By Annie Sciacca
The Mercury News
WWR Article Summary (tl;dr) Shipping services, retailers and some police departments are trying to find new ways to combat package theft this holiday season. Amazon offers lock boxes in places like Whole Foods Market stores where people can go for pickups. In addition, UPS and FedEx both have programs allowing customers to re-route packages to secure sites.
The Mercury News
Pleasant Hill resident Erin Miller tracks the packages she orders online, so she was surprised recently when there was no box on her doorstep shortly after she received a notification that it had been delivered.
She reviewed the video on her home-surveillance system, and found that while the mail carrier did indeed deliver a package to her porch, a man had approached the door about 10 minutes later and swiped the package.
“I can’t believe that just happened,” Miller said. “I think they must follow delivery people. There’s no way a package is delivered to your porch and then gets stolen so quickly.”
But Miller is certainly not alone. According to a survey by Shorr Packaging Corp., 31 percent of respondents have had a package stolen from their doorstep. Another study by Xfinity Home, Comcast’s home-security service, found that half of Americans knew someone who had a package stolen.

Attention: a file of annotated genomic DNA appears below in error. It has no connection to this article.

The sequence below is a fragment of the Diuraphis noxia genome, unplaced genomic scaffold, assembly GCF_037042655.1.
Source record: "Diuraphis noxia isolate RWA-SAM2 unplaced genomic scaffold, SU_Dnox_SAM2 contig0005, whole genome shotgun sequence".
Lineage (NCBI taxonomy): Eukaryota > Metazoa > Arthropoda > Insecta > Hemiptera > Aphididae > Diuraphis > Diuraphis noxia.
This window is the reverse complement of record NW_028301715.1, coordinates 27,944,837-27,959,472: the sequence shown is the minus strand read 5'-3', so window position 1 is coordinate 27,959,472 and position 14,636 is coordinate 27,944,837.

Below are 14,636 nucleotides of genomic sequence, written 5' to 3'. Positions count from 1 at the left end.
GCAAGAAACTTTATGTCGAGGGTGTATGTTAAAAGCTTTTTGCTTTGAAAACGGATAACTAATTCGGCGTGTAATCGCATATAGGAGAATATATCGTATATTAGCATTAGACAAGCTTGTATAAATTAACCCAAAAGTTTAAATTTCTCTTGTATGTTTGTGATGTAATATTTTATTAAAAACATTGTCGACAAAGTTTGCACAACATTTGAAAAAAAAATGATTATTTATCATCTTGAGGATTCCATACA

Amid the holiday shopping rush, consumers must weigh the convenience of online shopping with the risk of having purchases left on their doorstep in public view, spurring shipping services, retailers and some police departments to find ways to combat package theft.
“As with any time of year, package theft is always a concern,” Martinez police wrote in a Facebook post recently, urging residents to guard against potential thefts of packages left on doorsteps. “Unfortunately, the number of package and gift deliveries that occur during the holiday season is just too great a temptation for those that are looking for a quick score.”